# Python: Detect if a number is divisible by any number in a list

I am trying to filter steps such that it only contains numbers from 1 to step_size that aren't divisible by factors of step_size. However, the only way I can get it to work is using a flag like this, which seems to be suboptimal.

(This is part of a larger prime factorizer, which works quite well with this prime_count, even if it is somewhat arbitrary.)

number = 651687138465 # Some integer > 1
preset_primes = [2, 3, 5, 7, 11, 13, 17]
# Actual code of the question starts here
prime_count = min(max(3, 1 + len(str(number)) // 3), 7)  # Arbitrary, but it works well
step_size = math.prod(preset_primes[:prime_count])
steps = [1]  # 1 is always a step, 2-4 never are
for i in range(5, step_size):
flag_append = True
for prime in preset_primes[:prime_count]:
if not i % prime:
flag_append = False
if flag_append:
steps.append(i)

• Python has built-in functions any and all which evaluate iterables of logical values. You can use generator expressions with them, like any(i % prime == 0 for prime in preset_primes) or all(i % prime != 0 for prime in preset_primes). Nov 12, 2023 at 12:29
• (@aghast: discussed in J_H's older answer.) Nov 12, 2023 at 16:14
• This has been done many times before, including here.
– Mast
Nov 12, 2023 at 18:11

# natural log

I'm unhappy with this expression:

prime_count = ... len(str(number)) // 3


Since the length computes log10(), and 3 is roughly 2.718, it seems it would be more honest to write ln(), or math.log(number).

As written it is a little too magical. If we have benchmark results showing how FP is "too slow" in this context, we should at least have a # comment describing those timings or linking to an url.

It's also unclear why we compute min( ... , 7). The magic number should be expressed as len(preset_primes). But there's no need for it anyway, since a "long" slice, e.g. [:9], will simply consume the seven available factors with no complaint.

# early exit

When we clear flag_append = False, we should take the opportunity to break out of the loop.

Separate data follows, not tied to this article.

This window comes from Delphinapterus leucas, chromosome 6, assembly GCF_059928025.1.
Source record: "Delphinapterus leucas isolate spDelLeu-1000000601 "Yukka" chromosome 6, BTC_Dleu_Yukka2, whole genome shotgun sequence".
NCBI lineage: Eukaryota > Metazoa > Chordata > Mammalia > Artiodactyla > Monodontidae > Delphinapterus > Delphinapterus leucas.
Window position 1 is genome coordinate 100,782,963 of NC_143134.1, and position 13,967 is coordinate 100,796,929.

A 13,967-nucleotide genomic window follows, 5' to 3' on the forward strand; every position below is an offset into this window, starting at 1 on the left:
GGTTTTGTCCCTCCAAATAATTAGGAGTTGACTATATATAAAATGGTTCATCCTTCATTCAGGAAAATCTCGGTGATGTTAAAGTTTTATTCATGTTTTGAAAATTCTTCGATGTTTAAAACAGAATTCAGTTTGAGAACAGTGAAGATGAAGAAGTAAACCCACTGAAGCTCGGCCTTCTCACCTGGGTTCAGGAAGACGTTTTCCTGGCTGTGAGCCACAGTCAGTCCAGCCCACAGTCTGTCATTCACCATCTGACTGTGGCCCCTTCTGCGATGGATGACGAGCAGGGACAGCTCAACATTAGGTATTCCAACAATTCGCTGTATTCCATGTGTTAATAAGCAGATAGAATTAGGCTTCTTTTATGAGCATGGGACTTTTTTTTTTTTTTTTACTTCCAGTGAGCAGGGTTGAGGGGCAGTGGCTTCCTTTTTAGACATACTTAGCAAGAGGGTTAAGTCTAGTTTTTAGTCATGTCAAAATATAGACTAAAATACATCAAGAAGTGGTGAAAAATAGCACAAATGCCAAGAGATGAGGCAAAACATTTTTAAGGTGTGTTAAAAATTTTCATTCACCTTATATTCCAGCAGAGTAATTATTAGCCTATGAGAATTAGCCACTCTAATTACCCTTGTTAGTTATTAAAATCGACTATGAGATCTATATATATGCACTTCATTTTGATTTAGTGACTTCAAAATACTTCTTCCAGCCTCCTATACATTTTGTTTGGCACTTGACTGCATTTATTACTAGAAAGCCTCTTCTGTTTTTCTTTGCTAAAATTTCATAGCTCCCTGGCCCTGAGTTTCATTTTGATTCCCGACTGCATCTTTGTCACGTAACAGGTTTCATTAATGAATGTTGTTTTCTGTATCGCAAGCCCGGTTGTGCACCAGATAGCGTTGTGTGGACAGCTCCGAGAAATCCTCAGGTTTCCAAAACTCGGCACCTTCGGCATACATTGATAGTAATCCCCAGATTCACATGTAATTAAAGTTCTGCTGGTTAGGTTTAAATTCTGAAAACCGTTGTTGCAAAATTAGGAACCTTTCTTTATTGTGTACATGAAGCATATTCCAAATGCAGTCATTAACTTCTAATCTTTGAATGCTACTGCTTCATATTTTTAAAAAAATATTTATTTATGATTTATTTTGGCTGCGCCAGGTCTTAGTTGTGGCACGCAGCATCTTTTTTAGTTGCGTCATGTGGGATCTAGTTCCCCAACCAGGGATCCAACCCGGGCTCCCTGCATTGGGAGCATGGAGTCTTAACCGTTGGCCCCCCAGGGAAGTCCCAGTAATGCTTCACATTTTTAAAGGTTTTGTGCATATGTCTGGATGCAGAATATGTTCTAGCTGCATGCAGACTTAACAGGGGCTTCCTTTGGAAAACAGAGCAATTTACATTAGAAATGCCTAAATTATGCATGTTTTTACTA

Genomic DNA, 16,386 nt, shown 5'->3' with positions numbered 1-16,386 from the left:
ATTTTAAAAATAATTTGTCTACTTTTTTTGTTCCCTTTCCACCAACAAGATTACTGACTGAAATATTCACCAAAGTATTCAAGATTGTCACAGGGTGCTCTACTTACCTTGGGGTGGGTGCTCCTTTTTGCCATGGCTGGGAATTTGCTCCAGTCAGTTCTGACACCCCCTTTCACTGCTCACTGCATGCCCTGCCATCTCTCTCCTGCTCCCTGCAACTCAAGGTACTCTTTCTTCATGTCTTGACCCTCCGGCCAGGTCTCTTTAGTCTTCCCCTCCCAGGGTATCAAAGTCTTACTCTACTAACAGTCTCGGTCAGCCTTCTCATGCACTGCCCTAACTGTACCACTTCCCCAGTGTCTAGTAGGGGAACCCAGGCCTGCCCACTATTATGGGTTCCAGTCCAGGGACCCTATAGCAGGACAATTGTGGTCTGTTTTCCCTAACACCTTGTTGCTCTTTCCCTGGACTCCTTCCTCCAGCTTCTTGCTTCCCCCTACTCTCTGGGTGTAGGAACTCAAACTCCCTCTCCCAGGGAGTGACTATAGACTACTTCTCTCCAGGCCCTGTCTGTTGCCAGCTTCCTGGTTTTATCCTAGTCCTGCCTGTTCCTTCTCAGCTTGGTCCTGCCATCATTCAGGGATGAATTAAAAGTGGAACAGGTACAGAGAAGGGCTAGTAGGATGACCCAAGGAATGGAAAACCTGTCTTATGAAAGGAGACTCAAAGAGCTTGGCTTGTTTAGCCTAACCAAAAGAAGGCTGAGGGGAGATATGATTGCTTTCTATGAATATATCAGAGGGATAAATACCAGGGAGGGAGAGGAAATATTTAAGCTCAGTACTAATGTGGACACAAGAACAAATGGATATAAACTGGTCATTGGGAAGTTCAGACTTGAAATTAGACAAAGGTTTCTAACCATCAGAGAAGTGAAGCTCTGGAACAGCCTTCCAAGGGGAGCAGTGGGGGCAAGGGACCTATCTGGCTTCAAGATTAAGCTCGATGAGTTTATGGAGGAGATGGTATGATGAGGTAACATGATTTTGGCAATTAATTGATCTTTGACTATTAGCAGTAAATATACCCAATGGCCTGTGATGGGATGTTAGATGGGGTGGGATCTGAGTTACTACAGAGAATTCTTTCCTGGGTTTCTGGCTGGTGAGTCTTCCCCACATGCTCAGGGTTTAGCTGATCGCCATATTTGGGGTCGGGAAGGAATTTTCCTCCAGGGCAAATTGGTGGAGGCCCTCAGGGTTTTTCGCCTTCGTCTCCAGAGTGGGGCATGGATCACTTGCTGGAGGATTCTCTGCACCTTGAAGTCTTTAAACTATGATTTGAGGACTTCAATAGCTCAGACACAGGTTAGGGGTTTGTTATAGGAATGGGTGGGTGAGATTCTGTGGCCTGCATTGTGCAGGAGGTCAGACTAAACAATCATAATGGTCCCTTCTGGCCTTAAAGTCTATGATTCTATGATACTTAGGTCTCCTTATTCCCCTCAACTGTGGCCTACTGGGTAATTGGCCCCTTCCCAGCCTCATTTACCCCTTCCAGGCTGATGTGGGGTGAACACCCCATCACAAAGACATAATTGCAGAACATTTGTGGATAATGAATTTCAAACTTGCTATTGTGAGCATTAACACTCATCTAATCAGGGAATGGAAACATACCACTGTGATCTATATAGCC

Or you might choose to rephrase that loop in terms of the any() function. (Close relative of all().)

# numba

In the interest of speed you might want to put this code in a type annotated helper function. Then you could use numba's @njit decorator to run it compiled instead of running it as interpreted bytecode.

• Regarding the first point - math.log(number)/math.log(1000) is identical to log10(x)/3. But it's not quite the same as what is currently done (only for number=10**n), I will check what the performance impact is. Nov 12, 2023 at 1:51
• Oh, I read that and my first thought was it might relate to density of primes, the familiar N / ln(N) expression. So I didn't want the "natural log" aspect obscured. If there's something else going on there, it would be worthwhile to describe it in a # comment, perhaps with URL citation of some relevant math paper.
– J_H
Nov 12, 2023 at 2:01
• It somewhat relates, yes. In this case the following code will check these steps, shifted by a loop using step_size and as such for smaller numbers, creating lots of steps simply isn't worth it, while larger numbers greatly benefit. The len(str(number)) // 3 has been a better choice than other functions I've tested and as such it's there. Actually, int((1 + math.log(number))/(3*math.log(10))) (the 1+ here is required to be equal to len), which I would have assumed to be identical, returns slightly too small values for numbers close to 10**n, is that just math.log() being inaccurate? Nov 12, 2023 at 2:32
• Along with break, mention/demonstrate for …: ‹body› else: ‹after regular termination›. Nov 12, 2023 at 7:48

i is not divisible by a factor of step_size iff gcd(i, step_size) == 1. Otherwise, that gcd is the corresponding factor or a product of multiple factors such that they divide i.

So you can write:

steps = [1]
for i in range(5, step_size):
if math.gcd(i, step_size) == 1:
steps.append(i)


You could, if you wanted, write that as a list comprehension:

steps = [i for i in range(1, step_size) if math.gcd(i, step_size) == 1]


With that caveat that I had to make the range start at 1, so 2..4 are only excluded because the product of small primes that we used includes 2 and 3.

• (Would have upvoted if the question was tagged algorithm - any insights on performance?) Nov 12, 2023 at 16:24